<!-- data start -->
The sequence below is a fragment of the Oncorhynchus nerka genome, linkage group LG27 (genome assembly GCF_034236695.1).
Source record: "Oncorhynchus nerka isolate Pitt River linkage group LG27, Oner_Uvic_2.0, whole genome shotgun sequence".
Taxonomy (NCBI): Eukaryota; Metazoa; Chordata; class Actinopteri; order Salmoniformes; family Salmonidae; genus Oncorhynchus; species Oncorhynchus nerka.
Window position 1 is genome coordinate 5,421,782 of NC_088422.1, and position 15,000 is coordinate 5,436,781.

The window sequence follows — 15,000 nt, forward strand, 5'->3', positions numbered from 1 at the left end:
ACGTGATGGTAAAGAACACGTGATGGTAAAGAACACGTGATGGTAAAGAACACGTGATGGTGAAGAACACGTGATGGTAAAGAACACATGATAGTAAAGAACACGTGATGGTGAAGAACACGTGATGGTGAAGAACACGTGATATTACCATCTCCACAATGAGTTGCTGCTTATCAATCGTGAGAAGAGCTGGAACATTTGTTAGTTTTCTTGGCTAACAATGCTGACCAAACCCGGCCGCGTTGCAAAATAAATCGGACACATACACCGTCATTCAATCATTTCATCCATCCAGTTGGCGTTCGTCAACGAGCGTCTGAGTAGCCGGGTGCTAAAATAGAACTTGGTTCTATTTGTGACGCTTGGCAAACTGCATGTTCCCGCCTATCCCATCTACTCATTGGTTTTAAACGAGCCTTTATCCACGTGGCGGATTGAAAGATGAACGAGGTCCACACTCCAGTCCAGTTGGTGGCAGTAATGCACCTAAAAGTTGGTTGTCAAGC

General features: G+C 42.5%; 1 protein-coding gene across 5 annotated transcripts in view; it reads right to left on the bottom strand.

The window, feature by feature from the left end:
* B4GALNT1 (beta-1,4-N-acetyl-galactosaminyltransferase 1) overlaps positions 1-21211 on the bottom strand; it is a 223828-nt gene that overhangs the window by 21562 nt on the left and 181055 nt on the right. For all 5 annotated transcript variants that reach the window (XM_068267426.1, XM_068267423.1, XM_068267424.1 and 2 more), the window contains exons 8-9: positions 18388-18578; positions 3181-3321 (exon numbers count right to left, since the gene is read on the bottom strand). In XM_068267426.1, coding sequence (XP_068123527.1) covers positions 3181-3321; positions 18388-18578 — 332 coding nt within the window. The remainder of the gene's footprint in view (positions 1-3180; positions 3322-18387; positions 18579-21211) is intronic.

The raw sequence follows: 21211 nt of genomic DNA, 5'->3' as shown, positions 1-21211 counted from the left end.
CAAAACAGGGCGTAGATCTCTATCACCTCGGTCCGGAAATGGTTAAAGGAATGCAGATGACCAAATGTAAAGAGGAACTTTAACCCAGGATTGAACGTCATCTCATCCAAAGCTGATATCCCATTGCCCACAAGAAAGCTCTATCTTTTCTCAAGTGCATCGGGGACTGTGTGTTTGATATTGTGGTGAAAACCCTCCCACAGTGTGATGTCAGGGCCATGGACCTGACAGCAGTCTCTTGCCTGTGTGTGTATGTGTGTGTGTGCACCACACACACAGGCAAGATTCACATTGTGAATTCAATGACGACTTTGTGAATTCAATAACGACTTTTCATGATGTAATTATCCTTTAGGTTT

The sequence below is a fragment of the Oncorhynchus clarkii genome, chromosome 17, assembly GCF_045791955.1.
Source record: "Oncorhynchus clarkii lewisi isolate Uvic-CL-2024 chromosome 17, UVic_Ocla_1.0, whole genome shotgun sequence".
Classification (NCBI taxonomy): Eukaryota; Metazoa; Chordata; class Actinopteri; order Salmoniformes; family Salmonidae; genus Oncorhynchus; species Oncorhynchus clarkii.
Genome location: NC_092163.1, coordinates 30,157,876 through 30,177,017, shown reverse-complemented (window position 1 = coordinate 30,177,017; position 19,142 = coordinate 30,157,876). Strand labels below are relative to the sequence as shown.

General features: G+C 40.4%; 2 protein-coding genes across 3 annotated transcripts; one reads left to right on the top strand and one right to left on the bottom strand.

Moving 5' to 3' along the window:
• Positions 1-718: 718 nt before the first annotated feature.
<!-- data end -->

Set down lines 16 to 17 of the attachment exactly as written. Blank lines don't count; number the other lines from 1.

General features: G+C 40.4%; 2 protein-coding genes across 3 annotated transcripts; one reads left to right on the top strand and one right to left on the bottom strand.

Moving 5' to 3' along the window: